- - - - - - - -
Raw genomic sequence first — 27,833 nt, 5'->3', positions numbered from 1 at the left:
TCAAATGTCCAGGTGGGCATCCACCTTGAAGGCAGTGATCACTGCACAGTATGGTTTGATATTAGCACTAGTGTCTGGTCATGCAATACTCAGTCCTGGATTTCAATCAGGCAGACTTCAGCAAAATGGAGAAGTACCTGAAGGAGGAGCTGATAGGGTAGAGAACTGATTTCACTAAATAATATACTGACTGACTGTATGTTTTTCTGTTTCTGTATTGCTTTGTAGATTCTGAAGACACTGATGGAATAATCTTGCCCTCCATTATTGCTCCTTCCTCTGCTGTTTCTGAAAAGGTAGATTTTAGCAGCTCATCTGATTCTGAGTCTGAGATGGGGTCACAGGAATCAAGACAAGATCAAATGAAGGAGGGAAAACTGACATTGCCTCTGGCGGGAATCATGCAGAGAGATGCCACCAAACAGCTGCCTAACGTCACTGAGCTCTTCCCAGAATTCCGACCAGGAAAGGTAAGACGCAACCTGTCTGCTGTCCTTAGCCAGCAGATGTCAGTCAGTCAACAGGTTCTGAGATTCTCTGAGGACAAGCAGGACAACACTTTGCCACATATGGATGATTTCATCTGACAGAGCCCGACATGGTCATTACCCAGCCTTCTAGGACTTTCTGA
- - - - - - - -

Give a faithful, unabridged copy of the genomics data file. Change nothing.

Raw genomic sequence first — 27,833 nt, 5'->3', positions numbered from 1 at the left:
TCAAATGTCCAGGTGGGCATCCACCTTGAAGGCAGTGATCACTGCACAGTATGGTTTGATATTAGCACTAGTGTCTGGTCATGCAATACTCAGTCCTGGATTTCAATCAGGCAGACTTCAGCAAAATGGAGAAGTACCTGAAGGAGGAGCTGATAGGGTAGAGAACTGATTTCACTAAATAATATACTGACTGACTGTATGTTTTTCTGTTTCTGTATTGCTTTGTAGATTCTGAAGACACTGATGGAATAATCTTGCCCTCCATTATTGCTCCTTCCTCTGCTGTTTCTGAAAAGGTAGATTTTAGCAGCTCATCTGATTCTGAGTCTGAGATGGGGTCACAGGAATCAAGACAAGATCAAATGAAGGAGGGAAAACTGACATTGCCTCTGGCGGGAATCATGCAGAGAGATGCCACCAAACAGCTGCCTAACGTCACTGAGCTCTTCCCAGAATTCCGACCAGGAAAGGTAAGACGCAACCTGTCTGCTGTCCTTAGCCAGCAGATGTCAGTCAGTCAACAGGTTCTGAGATTCTCTGAGGACAAGCAGGACAACACTTTGCCACATATGGATGATTTCATCTGACAGAGCCCGACATGGTCATTACCCAGCCTTCTAGGACTTTCTGA